So how do I evaluate a yarn that’s new to me?  First impression is important. Here’s Zealana Willow in the skein:Willow in the ballImmediately you can see it is finished with S-twist. Upon closer inspection (peeling apart one end of a strand) I discovered that it is composed of three plies, three Z spun singles. This construction is fairly unique in my experience. The hand of the yarn in the skein is wonderfully soft, but not completely squishy.  By adding cashmere to the fiber content, by doing the plies as singles, then finishing with a looser S-twist, they have created softness and airiness, avoiding any density that can happen with wool. The surface appearance is not totally matte; there is a nice reflective quality that some might call a sheen. I’m willing to wager that Willow knits up beautifully. My task is to make it sing in crochet.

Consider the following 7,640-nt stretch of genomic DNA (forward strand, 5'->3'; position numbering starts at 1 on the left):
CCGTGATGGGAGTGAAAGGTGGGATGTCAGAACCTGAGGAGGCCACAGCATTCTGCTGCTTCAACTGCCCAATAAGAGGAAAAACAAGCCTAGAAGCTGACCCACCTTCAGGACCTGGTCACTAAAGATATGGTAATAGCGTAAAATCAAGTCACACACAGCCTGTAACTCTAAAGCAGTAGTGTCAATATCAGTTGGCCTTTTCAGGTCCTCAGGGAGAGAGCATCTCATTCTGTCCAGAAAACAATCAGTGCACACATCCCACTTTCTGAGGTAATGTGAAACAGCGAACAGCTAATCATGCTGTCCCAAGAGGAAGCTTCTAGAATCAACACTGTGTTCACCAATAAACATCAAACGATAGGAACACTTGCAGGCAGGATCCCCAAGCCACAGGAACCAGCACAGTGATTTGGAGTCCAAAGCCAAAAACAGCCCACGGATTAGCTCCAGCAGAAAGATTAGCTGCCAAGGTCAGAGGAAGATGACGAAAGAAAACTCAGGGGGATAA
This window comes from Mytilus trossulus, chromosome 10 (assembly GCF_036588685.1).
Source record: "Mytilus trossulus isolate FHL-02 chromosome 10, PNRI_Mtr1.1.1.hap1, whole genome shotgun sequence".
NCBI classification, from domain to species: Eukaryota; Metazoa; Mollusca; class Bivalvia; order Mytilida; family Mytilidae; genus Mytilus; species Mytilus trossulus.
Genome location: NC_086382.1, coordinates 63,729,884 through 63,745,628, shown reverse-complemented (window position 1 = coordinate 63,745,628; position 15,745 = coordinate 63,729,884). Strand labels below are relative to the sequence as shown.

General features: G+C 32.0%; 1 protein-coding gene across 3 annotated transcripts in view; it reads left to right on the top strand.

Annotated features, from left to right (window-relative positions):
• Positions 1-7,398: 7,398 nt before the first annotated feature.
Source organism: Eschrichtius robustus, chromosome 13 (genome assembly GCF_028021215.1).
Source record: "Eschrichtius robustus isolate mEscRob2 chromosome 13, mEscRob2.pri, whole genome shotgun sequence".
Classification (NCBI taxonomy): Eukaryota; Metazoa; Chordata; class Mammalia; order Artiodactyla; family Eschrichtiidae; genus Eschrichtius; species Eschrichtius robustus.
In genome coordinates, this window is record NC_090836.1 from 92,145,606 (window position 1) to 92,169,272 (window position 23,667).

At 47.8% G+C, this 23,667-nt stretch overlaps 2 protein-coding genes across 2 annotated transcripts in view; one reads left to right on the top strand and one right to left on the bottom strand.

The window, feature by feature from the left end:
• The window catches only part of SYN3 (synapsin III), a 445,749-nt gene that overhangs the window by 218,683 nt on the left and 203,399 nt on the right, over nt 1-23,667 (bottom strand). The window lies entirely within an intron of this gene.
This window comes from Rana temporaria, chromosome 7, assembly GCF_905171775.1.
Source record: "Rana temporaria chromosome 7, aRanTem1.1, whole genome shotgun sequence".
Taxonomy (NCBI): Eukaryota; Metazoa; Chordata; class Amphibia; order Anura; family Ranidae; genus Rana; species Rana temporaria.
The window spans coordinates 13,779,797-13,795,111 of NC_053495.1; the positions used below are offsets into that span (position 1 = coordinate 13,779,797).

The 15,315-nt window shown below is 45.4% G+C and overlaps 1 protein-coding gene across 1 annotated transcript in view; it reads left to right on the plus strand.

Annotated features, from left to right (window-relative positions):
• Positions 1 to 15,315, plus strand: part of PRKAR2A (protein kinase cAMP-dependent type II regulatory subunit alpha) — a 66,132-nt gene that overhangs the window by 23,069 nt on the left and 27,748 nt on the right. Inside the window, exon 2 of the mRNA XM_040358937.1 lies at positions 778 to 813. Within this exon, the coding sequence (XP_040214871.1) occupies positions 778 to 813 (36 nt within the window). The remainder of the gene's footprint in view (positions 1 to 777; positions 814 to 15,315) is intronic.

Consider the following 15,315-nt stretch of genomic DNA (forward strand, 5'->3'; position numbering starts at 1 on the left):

How do I know this is a DK weight yarn?  Just because it says “Double Knit Weight” right on the ball band does not automatically mean it works to DK gauge.  Do you see the difference? This is an imported brand and does not give the CYCA category for DK weight.3-lightThese little ball band symbols are the current accepted standards for classifying weights for hand yarn. Some manufacturers, brands and distributors label their yarn by weight alone (in manufacturing it would appear as yards per pound, YPP).  In other words, if a yarn falls within a certain range of YPP, then it is put in that class.  But yardage weight alone does not tell the whole story; we need to consider other factors such as density, diameter, texture, elasticity and eventual finish of the fiber. That makes a total difference in how the yarn will work in knit and crochet, in your hands and in your fabric.